That’s where mountains come in. There are mountains all over the world, in different climates with different evolutionary histories and different assemblages of species. But they share one thing in common: height. Scientists can compare the number of species at 1,000 meters to the number of species at 2,000 meters, at 2,500 meters, and so forth, on mountains around the world to test whether a particular elevational range is more conducive to speciation. McCain’s research has found that regardless of geographical location or evolutionary history, 45 percent of the world’s vertebrates are clustered around mid-elevational peaks of diversity, making them more common at elevations in the middle of mountains than anywhere else.
McCain thinks the percentage’s stability might be related to levels of precipitation on the mountains, which means climate, more so than the other three mechanisms, would be a major driver of diversity. But there’s still a lot of work to be done to understand just how big a role climate plays.
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Like Heaney, when McCain began studying mammalian diversity, in the 1990s, everyone believed the most diverse hubs were concentrated in the lowlands. Research on the Andes showed greater numbers of bird and bat species around the lowlands—yet fieldwork was rarely conducted in mountains. “People got a famous study stuck in their heads and forgot everything else, even their own data,” she says, referring to the Andes research. She’s taken the mistake to heart, resisting any overly simplistic rules about where diversity is found, even when it comes to mid-elevational peaks.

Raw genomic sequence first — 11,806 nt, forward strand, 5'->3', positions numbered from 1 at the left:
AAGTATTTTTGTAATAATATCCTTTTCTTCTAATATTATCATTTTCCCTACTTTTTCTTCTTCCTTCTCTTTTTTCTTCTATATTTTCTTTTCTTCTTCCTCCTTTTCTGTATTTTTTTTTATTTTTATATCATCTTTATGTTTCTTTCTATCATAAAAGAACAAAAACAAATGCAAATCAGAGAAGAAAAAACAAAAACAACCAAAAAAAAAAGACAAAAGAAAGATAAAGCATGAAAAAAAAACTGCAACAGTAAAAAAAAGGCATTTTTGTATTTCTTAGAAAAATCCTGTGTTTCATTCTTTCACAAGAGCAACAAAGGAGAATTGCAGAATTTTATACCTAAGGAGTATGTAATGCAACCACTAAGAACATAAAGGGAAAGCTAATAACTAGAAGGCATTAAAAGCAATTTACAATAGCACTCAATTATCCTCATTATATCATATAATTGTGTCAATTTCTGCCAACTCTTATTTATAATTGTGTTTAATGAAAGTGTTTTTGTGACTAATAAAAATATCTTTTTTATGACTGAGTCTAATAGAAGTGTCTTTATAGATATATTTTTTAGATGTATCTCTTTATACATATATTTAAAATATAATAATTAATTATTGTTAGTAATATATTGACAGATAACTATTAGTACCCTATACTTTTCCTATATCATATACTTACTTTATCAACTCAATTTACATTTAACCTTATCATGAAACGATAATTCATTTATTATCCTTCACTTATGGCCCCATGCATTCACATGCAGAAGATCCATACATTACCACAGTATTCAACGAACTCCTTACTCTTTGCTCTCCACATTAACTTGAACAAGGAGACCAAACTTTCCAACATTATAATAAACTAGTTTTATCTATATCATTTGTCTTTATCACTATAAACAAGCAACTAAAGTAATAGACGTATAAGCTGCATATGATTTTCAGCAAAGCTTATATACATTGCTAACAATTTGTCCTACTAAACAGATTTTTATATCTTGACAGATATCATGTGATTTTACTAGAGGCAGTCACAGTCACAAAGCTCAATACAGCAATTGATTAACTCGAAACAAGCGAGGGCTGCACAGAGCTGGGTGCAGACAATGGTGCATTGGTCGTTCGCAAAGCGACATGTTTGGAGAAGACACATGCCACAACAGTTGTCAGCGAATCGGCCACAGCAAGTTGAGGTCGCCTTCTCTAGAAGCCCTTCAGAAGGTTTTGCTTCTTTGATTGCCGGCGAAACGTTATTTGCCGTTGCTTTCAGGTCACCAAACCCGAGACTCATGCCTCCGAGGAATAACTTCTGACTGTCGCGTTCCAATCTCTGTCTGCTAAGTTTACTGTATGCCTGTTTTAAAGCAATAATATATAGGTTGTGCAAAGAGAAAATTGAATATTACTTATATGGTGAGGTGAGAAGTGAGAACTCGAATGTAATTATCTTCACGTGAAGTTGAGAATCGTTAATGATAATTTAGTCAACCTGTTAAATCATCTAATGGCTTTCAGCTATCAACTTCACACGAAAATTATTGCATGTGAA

“I fight against the idea of people now trying to make the mid-elevational peak the only thing that’s there,” McCain says. She wants researchers to focus more on variability—the anomalies that can’t be explained in the standard model.
One example of such an anomaly came in a 2013 study, which found that harsh environments, like those in northern latitudes, contain more mammal and bird subspecies than other regions—that is, a greater variety within the species that live in harsh environments, even though the number of different species itself was lower. “It is surprising given that most indirect evidence suggests that the tropics, not the temperate regions of the world, are hotbeds for biological diversity,” the authors wrote. The researchers (who included McCain) reviewed 2,365 species of mammals for the study in hopes of understanding whether the tropical regions had greater diversity because the conditions helped produce more species (a phenomenon known as the “cradle of diversity” hypothesis), or simply because fewer species went extinct (the “museum of diversity” hypothesis).
“Any kind of change is a driver of evolution,” says study co-author Carlos Botero, assistant professor of biology at Washington University in St. Louis. “If the environment is really harsh and selection is really strong, that could be an engine for the generation of diversity. But even though the potential for the generation of species appears to be greater in temperate regions, when you subtract the cost from the benefits you see fewer species.”